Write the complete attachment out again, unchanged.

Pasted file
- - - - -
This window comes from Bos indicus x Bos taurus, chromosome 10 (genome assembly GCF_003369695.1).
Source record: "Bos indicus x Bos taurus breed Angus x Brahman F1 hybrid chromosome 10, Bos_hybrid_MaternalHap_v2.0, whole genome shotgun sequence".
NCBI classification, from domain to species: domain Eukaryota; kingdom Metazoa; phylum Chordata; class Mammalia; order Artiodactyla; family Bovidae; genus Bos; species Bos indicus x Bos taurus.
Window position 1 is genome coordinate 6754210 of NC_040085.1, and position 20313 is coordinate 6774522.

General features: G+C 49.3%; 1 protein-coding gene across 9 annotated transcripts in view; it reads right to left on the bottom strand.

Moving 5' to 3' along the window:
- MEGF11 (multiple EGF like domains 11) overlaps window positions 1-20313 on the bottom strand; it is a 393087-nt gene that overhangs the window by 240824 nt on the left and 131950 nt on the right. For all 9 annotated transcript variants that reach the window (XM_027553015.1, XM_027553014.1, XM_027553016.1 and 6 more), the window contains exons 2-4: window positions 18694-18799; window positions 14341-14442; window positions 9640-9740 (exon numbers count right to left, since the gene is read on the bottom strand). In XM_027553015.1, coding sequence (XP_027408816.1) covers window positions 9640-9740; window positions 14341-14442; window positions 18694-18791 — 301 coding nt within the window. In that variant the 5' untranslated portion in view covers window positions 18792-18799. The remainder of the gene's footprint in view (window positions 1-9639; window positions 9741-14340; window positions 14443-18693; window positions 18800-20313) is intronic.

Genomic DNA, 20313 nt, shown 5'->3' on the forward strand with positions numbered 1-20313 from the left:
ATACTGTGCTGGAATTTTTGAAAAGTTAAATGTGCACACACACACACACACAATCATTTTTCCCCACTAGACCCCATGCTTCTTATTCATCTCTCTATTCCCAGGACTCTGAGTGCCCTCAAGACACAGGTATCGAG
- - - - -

This window comes from Bos indicus x Bos taurus, chromosome 10 (genome assembly GCF_003369695.1).
Source record: "Bos indicus x Bos taurus breed Angus x Brahman F1 hybrid chromosome 10, Bos_hybrid_MaternalHap_v2.0, whole genome shotgun sequence".
NCBI classification, from domain to species: domain Eukaryota; kingdom Metazoa; phylum Chordata; class Mammalia; order Artiodactyla; family Bovidae; genus Bos; species Bos indicus x Bos taurus.
Window position 1 is genome coordinate 6754210 of NC_040085.1, and position 20313 is coordinate 6774522.

General features: G+C 49.3%; 1 protein-coding gene across 9 annotated transcripts in view; it reads right to left on the bottom strand.

Moving 5' to 3' along the window:
- MEGF11 (multiple EGF like domains 11) overlaps window positions 1-20313 on the bottom strand; it is a 393087-nt gene that overhangs the window by 240824 nt on the left and 131950 nt on the right. For all 9 annotated transcript variants that reach the window (XM_027553015.1, XM_027553014.1, XM_027553016.1 and 6 more), the window contains exons 2-4: window positions 18694-18799; window positions 14341-14442; window positions 9640-9740 (exon numbers count right to left, since the gene is read on the bottom strand). In XM_027553015.1, coding sequence (XP_027408816.1) covers window positions 9640-9740; window positions 14341-14442; window positions 18694-18791 — 301 coding nt within the window. In that variant the 5' untranslated portion in view covers window positions 18792-18799. The remainder of the gene's footprint in view (window positions 1-9639; window positions 9741-14340; window positions 14443-18693; window positions 18800-20313) is intronic.

Genomic DNA, 20313 nt, shown 5'->3' on the forward strand with positions numbered 1-20313 from the left:
ATACTGTGCTGGAATTTTTGAAAAGTTAAATGTGCACACACACACACACACAATCATTTTTCCCCACTAGACCCCATGCTTCTTATTCATCTCTCTATTCCCAGGACTCTGAGTGCCCTCAAGACACAGGTATCGAG